In 1846 there was a well-documented visit to Plymouth by the Duke of Wellington. Serving as Commander-in-Chief of the Armed Forces he was due to inspect the defences. The Duke was able to make use of the “iron road” for the majority of his journey, leaving London from Paddington and not Waterloo! However, the railway line at that time only extended as far south as Teignmouth, so from there he had to travel the rest of the journey by horse-drawn coach. At Ivybridge the coach stopped to change horses as was the norm but none were available. It seems likely that this happened at the London Hotel. As word travelled, Wellington not wishing to draw attention to himself, slipped away and continued his journey to Plymouth on foot, knowing his carriage would catch him up once new horses were obtained. Before long the regular “Tally Ho”, Exeter to Devonport coach pulled up alongside, the guard asked whether the Duke would do him the honour of taking a seat on his coach. The Duke, now well into his 70s, graciously declined the offer deciding to continue with his walk. He was eventually met by his carriage and taken to Plymouth before making his inspection at the Citadel the following day.

 

Whilst there are no memorials commemorating the visit, there are several reminders in and around Plymouth, Devonport and Torpoint, with street names of Wellington and indeed Waterloo.

The London Hotel

changed hands many times after the long stewardship under the Rivers family. If one studies the directories, it seems that the hotel adopted the name of each proprietor.

From 1861 until 1878, the hotel was being run by William Mallett and his family, with the establishment simply described as ‘Mallett’s Hotel’ in news articles. The hotel having a large concert hall, private gardens and a ‘favourite resort of visitors and tourists.’

By 1889, the name had changed to ‘Bohn’s Hotel’ reflecting the new proprietor, James Bohn. It would appear he was an experienced hotelier, having run the Ilfracombe Hotel and, at the time, the proprietor of the ‘Grand Hotel’ on the Hoe, described as ‘the only hotel with a sea view’. This would explain the census of 1891 recording a Frank Edward Bohn as Hotel Manager at the London Hotel, aged just 23. He was the son of James and one assumes he ran the hotel whilst his father remained in Plymouth.

When the hotel was sold in the early 20th-century it became known as Millbourne’s London Hotel. The proprietor was now Elizabeth Millbourne. The hotel was described as ‘comprising of bar, smoking, commercial, and tea-rooms, 3 private sitting-rooms, billiard and large assembly rooms, 16 bedrooms, a public bar known as the London Hotel Tap, stabling for 24 horses, motor garage, lovely gardens and riverside walks, the whole site covering about 1 ¾ acres’.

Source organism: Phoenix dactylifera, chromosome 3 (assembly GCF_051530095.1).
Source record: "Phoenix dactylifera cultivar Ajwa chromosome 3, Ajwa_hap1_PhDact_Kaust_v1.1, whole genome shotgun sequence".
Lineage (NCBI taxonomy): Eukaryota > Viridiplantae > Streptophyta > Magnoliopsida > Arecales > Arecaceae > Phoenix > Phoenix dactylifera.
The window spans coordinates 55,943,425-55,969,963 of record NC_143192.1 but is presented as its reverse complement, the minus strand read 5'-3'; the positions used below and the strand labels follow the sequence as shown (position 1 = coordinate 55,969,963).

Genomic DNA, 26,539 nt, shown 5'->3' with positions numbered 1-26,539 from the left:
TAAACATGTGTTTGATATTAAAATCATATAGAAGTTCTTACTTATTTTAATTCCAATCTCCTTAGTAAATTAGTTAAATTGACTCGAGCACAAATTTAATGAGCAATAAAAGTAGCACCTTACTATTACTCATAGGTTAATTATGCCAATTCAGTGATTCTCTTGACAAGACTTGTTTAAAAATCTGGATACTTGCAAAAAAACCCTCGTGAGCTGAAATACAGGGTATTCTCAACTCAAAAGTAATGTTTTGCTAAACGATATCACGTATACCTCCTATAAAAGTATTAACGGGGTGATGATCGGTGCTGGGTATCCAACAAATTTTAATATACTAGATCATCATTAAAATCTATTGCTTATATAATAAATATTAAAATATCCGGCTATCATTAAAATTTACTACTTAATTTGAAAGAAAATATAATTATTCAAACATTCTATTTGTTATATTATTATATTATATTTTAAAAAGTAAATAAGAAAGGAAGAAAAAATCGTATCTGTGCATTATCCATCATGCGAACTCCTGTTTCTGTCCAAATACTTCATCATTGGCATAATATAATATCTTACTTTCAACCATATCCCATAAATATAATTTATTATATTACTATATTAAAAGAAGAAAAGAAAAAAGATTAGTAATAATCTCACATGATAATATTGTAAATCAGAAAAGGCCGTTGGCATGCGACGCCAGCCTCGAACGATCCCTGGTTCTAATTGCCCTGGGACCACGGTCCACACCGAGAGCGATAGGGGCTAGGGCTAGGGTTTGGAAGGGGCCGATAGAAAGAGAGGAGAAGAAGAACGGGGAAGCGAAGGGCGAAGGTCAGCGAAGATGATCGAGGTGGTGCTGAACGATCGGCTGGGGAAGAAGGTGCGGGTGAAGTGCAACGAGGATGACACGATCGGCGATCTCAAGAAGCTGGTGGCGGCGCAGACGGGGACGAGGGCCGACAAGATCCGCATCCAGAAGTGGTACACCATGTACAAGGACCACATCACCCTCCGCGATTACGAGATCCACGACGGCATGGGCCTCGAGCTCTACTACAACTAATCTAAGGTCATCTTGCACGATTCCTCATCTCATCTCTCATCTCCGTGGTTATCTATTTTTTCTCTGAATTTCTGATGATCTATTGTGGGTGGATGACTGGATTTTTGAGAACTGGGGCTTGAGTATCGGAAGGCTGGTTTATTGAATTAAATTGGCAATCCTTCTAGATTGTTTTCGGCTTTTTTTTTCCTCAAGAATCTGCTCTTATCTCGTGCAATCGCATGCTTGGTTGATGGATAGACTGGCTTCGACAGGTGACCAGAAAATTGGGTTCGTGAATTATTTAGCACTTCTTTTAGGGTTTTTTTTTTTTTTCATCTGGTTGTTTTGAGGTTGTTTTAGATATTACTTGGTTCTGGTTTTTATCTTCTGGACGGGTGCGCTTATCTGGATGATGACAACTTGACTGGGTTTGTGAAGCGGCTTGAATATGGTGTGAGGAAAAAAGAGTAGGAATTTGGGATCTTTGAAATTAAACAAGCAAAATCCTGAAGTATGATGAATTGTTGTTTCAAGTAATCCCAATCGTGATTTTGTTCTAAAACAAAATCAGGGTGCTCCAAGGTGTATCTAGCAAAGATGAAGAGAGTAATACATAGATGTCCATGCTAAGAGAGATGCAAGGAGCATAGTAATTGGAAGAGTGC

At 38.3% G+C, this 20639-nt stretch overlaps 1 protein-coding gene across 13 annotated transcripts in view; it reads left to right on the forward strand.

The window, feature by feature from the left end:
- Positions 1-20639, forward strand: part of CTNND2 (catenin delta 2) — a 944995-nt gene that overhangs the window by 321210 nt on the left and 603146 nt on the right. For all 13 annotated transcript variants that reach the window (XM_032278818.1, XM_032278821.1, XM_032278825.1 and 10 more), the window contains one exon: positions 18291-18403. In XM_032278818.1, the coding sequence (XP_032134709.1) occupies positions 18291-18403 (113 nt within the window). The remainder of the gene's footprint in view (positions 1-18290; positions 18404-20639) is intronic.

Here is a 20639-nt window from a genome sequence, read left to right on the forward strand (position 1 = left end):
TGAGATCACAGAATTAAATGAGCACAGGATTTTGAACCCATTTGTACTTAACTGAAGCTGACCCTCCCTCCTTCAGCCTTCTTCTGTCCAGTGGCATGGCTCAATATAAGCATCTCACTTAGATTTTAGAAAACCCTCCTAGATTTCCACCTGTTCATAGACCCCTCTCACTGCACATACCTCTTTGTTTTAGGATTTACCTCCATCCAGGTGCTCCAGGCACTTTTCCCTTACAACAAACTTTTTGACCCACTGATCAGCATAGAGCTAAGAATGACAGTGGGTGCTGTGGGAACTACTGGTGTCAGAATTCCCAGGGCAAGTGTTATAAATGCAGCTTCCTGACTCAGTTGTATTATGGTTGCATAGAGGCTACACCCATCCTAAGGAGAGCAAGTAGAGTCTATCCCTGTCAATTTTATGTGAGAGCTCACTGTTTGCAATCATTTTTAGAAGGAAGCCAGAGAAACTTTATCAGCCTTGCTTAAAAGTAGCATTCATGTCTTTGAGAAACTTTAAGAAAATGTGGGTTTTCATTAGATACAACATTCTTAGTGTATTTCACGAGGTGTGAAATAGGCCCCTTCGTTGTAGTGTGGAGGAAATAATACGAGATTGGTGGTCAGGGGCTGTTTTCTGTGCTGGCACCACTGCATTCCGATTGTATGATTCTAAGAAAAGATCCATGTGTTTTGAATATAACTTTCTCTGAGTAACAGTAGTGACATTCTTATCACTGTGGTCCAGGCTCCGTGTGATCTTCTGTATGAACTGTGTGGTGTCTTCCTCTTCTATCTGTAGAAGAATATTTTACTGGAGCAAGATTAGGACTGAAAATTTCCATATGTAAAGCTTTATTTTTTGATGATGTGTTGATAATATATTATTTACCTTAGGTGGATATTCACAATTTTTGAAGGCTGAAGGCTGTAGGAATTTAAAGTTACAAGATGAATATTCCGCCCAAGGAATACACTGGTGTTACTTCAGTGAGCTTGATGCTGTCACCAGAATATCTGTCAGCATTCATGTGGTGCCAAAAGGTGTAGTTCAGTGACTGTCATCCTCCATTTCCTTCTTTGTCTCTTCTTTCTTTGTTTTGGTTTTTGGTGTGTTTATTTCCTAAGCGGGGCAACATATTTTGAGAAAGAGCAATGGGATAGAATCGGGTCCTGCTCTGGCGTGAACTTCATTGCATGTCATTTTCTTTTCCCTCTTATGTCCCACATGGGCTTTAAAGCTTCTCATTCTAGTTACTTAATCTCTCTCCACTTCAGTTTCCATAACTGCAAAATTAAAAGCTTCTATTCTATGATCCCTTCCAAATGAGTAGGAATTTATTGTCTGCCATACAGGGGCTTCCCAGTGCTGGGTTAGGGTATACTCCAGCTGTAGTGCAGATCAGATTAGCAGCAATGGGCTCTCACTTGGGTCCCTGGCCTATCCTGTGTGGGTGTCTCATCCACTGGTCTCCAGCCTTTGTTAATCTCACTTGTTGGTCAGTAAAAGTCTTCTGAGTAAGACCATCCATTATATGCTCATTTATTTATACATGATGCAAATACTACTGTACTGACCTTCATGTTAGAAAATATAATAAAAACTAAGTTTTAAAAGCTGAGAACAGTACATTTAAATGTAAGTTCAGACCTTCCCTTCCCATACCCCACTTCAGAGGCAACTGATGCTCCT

The London Hotel during the latter part of the nineteenth century was the venue for Petty Sessions in the area. Handling lesser legal cases both criminal and civil, they were presided over by Justices of the Peace, who were unpaid and often without any formal legal training. They were normally prominent landowners or gentlemen. Henry John Fice Lee and members of Allen family, owners of the paper mill, served as Justices of the Peace in Ivybridge.

The first case heard at the London Hotel …

For the first time in the history of Ivybridge the magistrates Mr J.D. Pode and Mr J.J. McAndrew sat in the Assembly room of the London Hotel. The court was held for the decision of a case which has created great excitement in the village … a respectably dressed man, visited the Bridge inn, kept by Mr S.Northmore, and called for a glass of ale, but after he left the house he went round and re-entered by the back door… the landlady bolted the door and captured the trespasser on the stairs. In spite of his struggling she clung to him until assistance came. He was handed over to P.C. Bastin, who found in his pockets a cold chisel and three skeleton keys. After a night in the lock-up, the prisoner was taken before Mr J.D.Pode at Cornwood, and formally remanded …On the way back to Ivybridge police station Bastin held him in tow with a stout cord attached to his wrist… whilst distracted, the prisoner managed to untie the cord, but still held it in his hand so as to avoid detection. About three quarters of a mile from Ivybridge he suddenly bolted down Kennel lane and as he was a good runner speedily got away from the policeman. An excited chase was then started on foot and also on horseback. After a brisk two hours run the game went to cover. A man named Blackler discovered the prisoner hiding under one of the shrubs at the back of the Highland House, and he was conducted in triumph back to the police cell… he admitted that he was George Wakeham, son of a gardener who some years ago was employed at Highland House… The sentence was that he be imprisoned for three calendar months with hard labour… A strong conviction is felt that he was connected with a robbery that took place at Mr Beer’s on the 4th March..